[Table of Contents is listed at the end of the review.]
The Société des Études syriaques (Paris) are producing, year-on-year, a wonderful set of volumes on key themes in Syriac studies, each including articles on the latest state of research based on ‘tables rondes’ held in Paris each year. This latest instalment, on Syriac historiography, succeeds in bringing together some of the foremost scholars in the field, often writing on the very texts they themselves have edited or translated. Authors and titles are listed at the end of the review.
The extent to which literature written in Syriac partook of the Hellenic cultural baggage of late antiquity is still only faintly understood, and even less appreciated, by historians of the Eastern Mediterranean. It is the principal achievement of this excellent and useful volume not only to have provided students and specialists alike with an overview of the subject at the current state of research, but also to have highlighted the lines of transmission that carried Greek historiography into Syriac (and thence Arabic). The point is both to indicate how well integrated was the latter within the cultures of the late antique Empire, and moreover to describe the transformation these forms underwent in their ‘Oriental’ afterlives.
The first chapter (Muriel Debié) raises the question of the extent and manner of Hellenic influence in Syriac historiography. The earliest Syriac ‘history’ (ps-Joshua the Stylite) is of a type with its Hellenic partners among late antique Byzantine histories, and is best treated as an example of that genre (‘les frontiers sont poreuses’). Thereafter the influence of the Chronicle of Eusebius became fundamental to all West Syrian chronography, which should be viewed as an offshoot of the Classical tradition, but one which developed its own format of separating civil and ecclesiastical history in response to the emergence of a politically independent anti-Chalcedonian church in the sixth century. Debié shows how the historiographical tradition within the (Persian) Church of the East was rather more the successor of hagiography and martyr narrative than of classical literary types. Collections of lives began to be gathered together to illustrate the histories of towns or monasteries, often on the model of the histories of philosophical schools. There is in fact a suggestive parallel between these Syriac productions and the pagan institutional (philosophical) histories of the same period – in both cases a sort of extended martyr narrative written under threat of religiously-motivated shut-down.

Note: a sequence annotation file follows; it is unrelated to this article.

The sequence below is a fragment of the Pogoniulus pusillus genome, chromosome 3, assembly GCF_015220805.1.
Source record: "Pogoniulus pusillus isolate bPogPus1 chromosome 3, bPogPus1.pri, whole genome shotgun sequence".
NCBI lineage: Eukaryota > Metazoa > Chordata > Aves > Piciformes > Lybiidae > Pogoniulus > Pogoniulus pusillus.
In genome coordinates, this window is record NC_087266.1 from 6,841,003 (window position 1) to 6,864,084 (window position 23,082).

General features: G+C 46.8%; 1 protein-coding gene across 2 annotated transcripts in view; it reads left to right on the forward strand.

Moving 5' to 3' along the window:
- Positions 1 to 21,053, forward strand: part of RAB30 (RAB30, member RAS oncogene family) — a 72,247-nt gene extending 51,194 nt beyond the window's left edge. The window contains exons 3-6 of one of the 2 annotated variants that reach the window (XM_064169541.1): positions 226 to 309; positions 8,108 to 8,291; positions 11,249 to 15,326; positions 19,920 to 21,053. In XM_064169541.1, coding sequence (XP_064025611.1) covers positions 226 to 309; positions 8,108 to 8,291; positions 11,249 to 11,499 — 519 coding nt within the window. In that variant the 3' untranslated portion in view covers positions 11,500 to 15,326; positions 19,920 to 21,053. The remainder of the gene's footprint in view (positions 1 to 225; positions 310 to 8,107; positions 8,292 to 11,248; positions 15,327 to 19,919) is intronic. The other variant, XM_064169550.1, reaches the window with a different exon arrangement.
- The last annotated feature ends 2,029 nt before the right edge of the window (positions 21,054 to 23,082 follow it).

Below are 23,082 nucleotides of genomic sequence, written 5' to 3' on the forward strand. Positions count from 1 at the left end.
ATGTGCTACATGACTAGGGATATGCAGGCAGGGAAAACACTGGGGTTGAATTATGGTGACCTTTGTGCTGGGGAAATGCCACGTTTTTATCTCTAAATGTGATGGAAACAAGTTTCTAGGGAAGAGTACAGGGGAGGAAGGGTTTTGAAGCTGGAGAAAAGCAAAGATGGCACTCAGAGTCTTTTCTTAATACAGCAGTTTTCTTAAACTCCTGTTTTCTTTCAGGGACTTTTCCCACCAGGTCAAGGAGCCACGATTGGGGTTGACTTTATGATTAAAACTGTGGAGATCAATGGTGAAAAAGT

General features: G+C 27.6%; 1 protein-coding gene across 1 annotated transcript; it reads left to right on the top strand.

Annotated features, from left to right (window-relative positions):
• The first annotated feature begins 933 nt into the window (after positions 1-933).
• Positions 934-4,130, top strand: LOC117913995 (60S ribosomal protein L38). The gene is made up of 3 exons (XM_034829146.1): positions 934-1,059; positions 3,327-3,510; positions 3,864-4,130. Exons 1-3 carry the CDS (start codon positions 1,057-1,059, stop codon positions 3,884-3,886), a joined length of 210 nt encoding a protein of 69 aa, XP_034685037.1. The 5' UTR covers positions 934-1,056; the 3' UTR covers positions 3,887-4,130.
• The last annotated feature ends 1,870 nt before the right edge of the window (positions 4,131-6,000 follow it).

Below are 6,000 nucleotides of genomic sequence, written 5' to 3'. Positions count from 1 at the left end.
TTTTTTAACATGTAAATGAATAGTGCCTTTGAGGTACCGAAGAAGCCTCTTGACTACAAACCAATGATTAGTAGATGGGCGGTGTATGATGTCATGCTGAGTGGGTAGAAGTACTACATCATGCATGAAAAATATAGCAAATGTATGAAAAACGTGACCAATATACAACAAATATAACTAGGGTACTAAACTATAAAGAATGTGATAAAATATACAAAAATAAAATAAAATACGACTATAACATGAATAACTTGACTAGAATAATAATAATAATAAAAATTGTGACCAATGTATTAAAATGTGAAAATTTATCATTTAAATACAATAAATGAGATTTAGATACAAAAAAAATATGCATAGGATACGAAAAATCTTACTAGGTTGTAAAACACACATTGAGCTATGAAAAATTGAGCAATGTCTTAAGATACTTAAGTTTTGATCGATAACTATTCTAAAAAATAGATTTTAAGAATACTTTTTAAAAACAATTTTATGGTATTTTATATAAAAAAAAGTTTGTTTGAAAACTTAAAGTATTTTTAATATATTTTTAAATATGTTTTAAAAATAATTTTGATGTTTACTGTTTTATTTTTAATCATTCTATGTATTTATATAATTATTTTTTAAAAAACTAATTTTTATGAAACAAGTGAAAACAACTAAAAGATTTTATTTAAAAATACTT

Geoffrey Greatrex previews his forthcoming translation and study of pseudo Zechariah’s Ecclesiastical History, summarizing the state of research on this important text in the light of the many debates that converged upon it a century ago. Greatrex defends the identity of the historian Zechariah with the lawyer, friend and biographer of Severus of Antioch. This reviewer remains not quite convinced. Honigmann successfully identified the author of the Vita Severi with the author of the anti-Manichaean Antirrhesis, but evidence suggesting that the historian was the same man and indeed that either should be one and the same as an otherwise attested bishop of Mytilene appears in fact to rest upon two or three scribal attributions/guesses, taken up by later collectors and made part of the reception of the Ecclesiastical History. Greatrex (and most modern scholars with him) may be right, but a surer foundation could be laid upon a thorough internal analysis of all the texts and avoiding becoming caught up in the complexities of the ms traditions. This apart, however, the chapter provides a ‘spot-on’ overview of the text, disentangling its transmission history, enumerating its sources, and most importantly interpreting its historiographical significance by suggesting that ps-Zechariah’s optimistic views on the possibility of rapprochement between the Miaphysite church and the Empire were replaced within twenty years by John of Ephesus’ more resigned vision.